Authorities in Hong Kong aimed to reopen one of the world's busiest aviation hubs Tuesday but dozens of flights were still cancelled after thousands of pro-democracy protesters flooded the city's airport a day earlier and shut it down.
China's government signalled its rising anger at the protesters, denouncing some of the violent demonstrations during the weeks of unrest as "terrorism".
The United States urged "all sides" to refrain from violence and Canada called on Beijing to show restraint.
Following Monday's shutdown, authorities said they sought to reopen the airport at around dawn on Tuesday, but hundreds of protesters had remained in the arrivals hall well into the night.
It was the 10th consecutive weekend that protesters had taken to the streets in a movement that began over opposition to a bill allowing extradition to mainland China.
The protests have morphed into a broader bid to reverse a slide of democratic freedoms in the southern Chinese city, which is a global financial centre.
- Dramatic escalation -
Early Tuesday, the website of Hong-Kong-based carrier Cathay Pacific showed all its arrivals and departures still cancelled into the afternoon.
The airport listed some long-haul flights of other airlines as having departed overnight while others had landed.
Other flights, within Asia and beyond, are scheduled throughout Tuesday morning but many were still shown as cancelled.
The disruption marked yet another dramatic escalation in a 10-week crisis that has already become the biggest challenge to Chinese rule of Hong Kong since the 1997 British handover.
On Monday a crowd of protesters that authorities said numbered more than 5,000 descended on the airport carrying placards and chanting slogans about police violence.
Although other rallies had been held there over the previous three days, Monday's was the first to significantly affect passengers.
The airport authority said operations "have been seriously disrupted as a result of the public assembly".
More than 250 flights were cancelled into Tuesday at the world's eighth busiest airport, which handles around 200,000 passengers a day.
Cathay Pacific advised passengers to "postpone non-essential travel".
The airline, which has come under pressure from Beijing, also warned its own staff that they could be fired for supporting "illegal protests".
- 'Eye for an eye' -
At the airport, protesters held signs reading "Hong Kong is not safe" and "Shame on police".
They accuse the force of using increasingly violent and disproportionate tactics to suppress protests.
Over the weekend police fired tear gas into subway stations and crowded shopping streets in confrontations with protesters at nearly a dozen locations across the city.
Protesters responded by hurling bricks and spraying riot police with fire extinguishers and water hoses.
Demonstrators were also enraged at police apparently dressing in the black T-shirts worn by the pro-democracy movement to infiltrate the rallies and make surprise arrests.
Officials said 45 people were hurt in the clashes.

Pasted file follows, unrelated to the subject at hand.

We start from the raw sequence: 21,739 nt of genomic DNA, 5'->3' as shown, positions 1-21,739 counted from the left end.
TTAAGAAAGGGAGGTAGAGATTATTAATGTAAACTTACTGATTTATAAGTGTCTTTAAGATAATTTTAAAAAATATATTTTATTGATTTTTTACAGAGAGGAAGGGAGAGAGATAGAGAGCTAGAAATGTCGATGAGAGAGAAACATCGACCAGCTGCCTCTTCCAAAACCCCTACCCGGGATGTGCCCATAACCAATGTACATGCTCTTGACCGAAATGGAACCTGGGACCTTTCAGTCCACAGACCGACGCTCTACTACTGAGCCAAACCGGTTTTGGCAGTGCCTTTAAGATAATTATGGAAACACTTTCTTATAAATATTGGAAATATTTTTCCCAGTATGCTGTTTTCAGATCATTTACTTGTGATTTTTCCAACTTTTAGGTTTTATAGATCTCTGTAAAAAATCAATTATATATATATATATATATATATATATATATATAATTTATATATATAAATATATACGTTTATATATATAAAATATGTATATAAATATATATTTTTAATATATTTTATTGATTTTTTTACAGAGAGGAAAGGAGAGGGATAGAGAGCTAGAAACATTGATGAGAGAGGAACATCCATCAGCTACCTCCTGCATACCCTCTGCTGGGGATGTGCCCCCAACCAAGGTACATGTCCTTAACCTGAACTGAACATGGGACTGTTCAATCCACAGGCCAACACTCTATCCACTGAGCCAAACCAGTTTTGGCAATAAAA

Among them was a woman who was reportedly hit by a bean bag round.
Images of her lying on the ground with blood pouring from her face went viral and featured on posters calling for new demonstrations, including some reading "an eye for an eye".
The expression was also spray-painted in Chinese at several places in the airport, where many demonstrators wore eye patches or bandages in solidarity with the wounded woman.
- 'More and more dangerous'-
"It is becoming more and more dangerous, but if we don't still come out at this point, our future will become more frightening, and we will lose our freedoms," said one 22-year-old protester who gave her family name as Chan.
The city's transport chief Frank Chan said Monday that Hong Kong would pay a "heavy price" for the airport's closure.
In Beijing, authorities slammed violent protesters who threw petrol bombs at police officers, linking them to "terrorism".
"Hong Kong's radical demonstrators have repeatedly used extremely dangerous tools to attack police officers, which already constitutes a serious violent crime, and also shows the first signs of terrorism emerging," said Yang Guang, spokesman for the Hong Kong and Macao Affairs Office of the State Council.
"This wantonly tramples on Hong Kong's rule of law and social order."
Later Monday, two state media outlets ran videos showing armoured personnel and troop carriers purportedly driving to Shenzhen, which borders Hong Kong.
A commentary early Tuesday in China's official Xinhua news agency spoke of "black-clad mobsters" and said Hong Kong's future is at a "critical juncture".
A senior official in the administration of US President Donald Trump on Monday urged "all sides" to avoid violence in Hong Kong.
"Societies are best served when diverse political views are respected and can be freely and peacefully expressed," the official said on condition of anonymity.
Canadian Prime Minister Justin Trudeau called on China "to be very careful and very respectful in how it deals with people who have legitimate concerns in Hong Kong".